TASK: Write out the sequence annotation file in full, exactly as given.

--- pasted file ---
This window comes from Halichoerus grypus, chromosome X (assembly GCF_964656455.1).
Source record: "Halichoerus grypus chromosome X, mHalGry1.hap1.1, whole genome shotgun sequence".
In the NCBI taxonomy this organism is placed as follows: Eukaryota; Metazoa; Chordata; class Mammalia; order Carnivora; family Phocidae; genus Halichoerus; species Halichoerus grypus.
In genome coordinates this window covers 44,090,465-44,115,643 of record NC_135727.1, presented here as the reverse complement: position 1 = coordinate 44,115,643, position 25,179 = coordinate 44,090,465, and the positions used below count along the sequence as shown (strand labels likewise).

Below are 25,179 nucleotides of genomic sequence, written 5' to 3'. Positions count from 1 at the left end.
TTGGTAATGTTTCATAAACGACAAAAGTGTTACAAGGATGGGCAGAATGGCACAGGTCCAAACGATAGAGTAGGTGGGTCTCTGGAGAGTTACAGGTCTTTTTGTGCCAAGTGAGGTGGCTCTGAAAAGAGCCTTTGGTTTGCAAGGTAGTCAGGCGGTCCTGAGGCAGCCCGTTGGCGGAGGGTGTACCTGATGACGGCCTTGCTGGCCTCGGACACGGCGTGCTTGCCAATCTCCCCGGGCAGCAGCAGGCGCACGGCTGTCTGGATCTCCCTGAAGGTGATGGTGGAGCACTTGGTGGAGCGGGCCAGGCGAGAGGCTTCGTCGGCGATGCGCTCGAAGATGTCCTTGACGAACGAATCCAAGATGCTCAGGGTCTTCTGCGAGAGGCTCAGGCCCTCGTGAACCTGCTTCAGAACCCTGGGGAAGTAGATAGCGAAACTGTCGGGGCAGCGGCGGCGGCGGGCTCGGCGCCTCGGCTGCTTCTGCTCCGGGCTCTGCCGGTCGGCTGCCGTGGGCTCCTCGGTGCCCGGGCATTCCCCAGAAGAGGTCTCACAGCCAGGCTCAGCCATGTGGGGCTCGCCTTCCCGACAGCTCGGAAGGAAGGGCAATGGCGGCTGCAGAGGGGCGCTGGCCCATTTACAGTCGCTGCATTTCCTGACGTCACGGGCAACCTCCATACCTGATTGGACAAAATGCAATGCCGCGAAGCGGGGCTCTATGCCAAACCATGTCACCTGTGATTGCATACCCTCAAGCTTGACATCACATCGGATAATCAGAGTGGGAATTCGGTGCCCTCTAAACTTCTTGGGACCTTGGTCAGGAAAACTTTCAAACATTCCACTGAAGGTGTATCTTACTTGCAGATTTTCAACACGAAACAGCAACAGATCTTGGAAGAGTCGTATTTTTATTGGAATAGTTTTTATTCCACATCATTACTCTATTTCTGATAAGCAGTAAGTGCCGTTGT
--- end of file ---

This window comes from Halichoerus grypus, chromosome X (assembly GCF_964656455.1).
Source record: "Halichoerus grypus chromosome X, mHalGry1.hap1.1, whole genome shotgun sequence".
In the NCBI taxonomy this organism is placed as follows: Eukaryota; Metazoa; Chordata; class Mammalia; order Carnivora; family Phocidae; genus Halichoerus; species Halichoerus grypus.
In genome coordinates this window covers 44,090,465-44,115,643 of record NC_135727.1, presented here as the reverse complement: position 1 = coordinate 44,115,643, position 25,179 = coordinate 44,090,465, and the positions used below count along the sequence as shown (strand labels likewise).

Below are 25,179 nucleotides of genomic sequence, written 5' to 3'. Positions count from 1 at the left end.
TTGGTAATGTTTCATAAACGACAAAAGTGTTACAAGGATGGGCAGAATGGCACAGGTCCAAACGATAGAGTAGGTGGGTCTCTGGAGAGTTACAGGTCTTTTTGTGCCAAGTGAGGTGGCTCTGAAAAGAGCCTTTGGTTTGCAAGGTAGTCAGGCGGTCCTGAGGCAGCCCGTTGGCGGAGGGTGTACCTGATGACGGCCTTGCTGGCCTCGGACACGGCGTGCTTGCCAATCTCCCCGGGCAGCAGCAGGCGCACGGCTGTCTGGATCTCCCTGAAGGTGATGGTGGAGCACTTGGTGGAGCGGGCCAGGCGAGAGGCTTCGTCGGCGATGCGCTCGAAGATGTCCTTGACGAACGAATCCAAGATGCTCAGGGTCTTCTGCGAGAGGCTCAGGCCCTCGTGAACCTGCTTCAGAACCCTGGGGAAGTAGATAGCGAAACTGTCGGGGCAGCGGCGGCGGCGGGCTCGGCGCCTCGGCTGCTTCTGCTCCGGGCTCTGCCGGTCGGCTGCCGTGGGCTCCTCGGTGCCCGGGCATTCCCCAGAAGAGGTCTCACAGCCAGGCTCAGCCATGTGGGGCTCGCCTTCCCGACAGCTCGGAAGGAAGGGCAATGGCGGCTGCAGAGGGGCGCTGGCCCATTTACAGTCGCTGCATTTCCTGACGTCACGGGCAACCTCCATACCTGATTGGACAAAATGCAATGCCGCGAAGCGGGGCTCTATGCCAAACCATGTCACCTGTGATTGCATACCCTCAAGCTTGACATCACATCGGATAATCAGAGTGGGAATTCGGTGCCCTCTAAACTTCTTGGGACCTTGGTCAGGAAAACTTTCAAACATTCCACTGAAGGTGTATCTTACTTGCAGATTTTCAACACGAAACAGCAACAGATCTTGGAAGAGTCGTATTTTTATTGGAATAGTTTTTATTCCACATCATTACTCTATTTCTGATAAGCAGTAAGTGCCGTTGT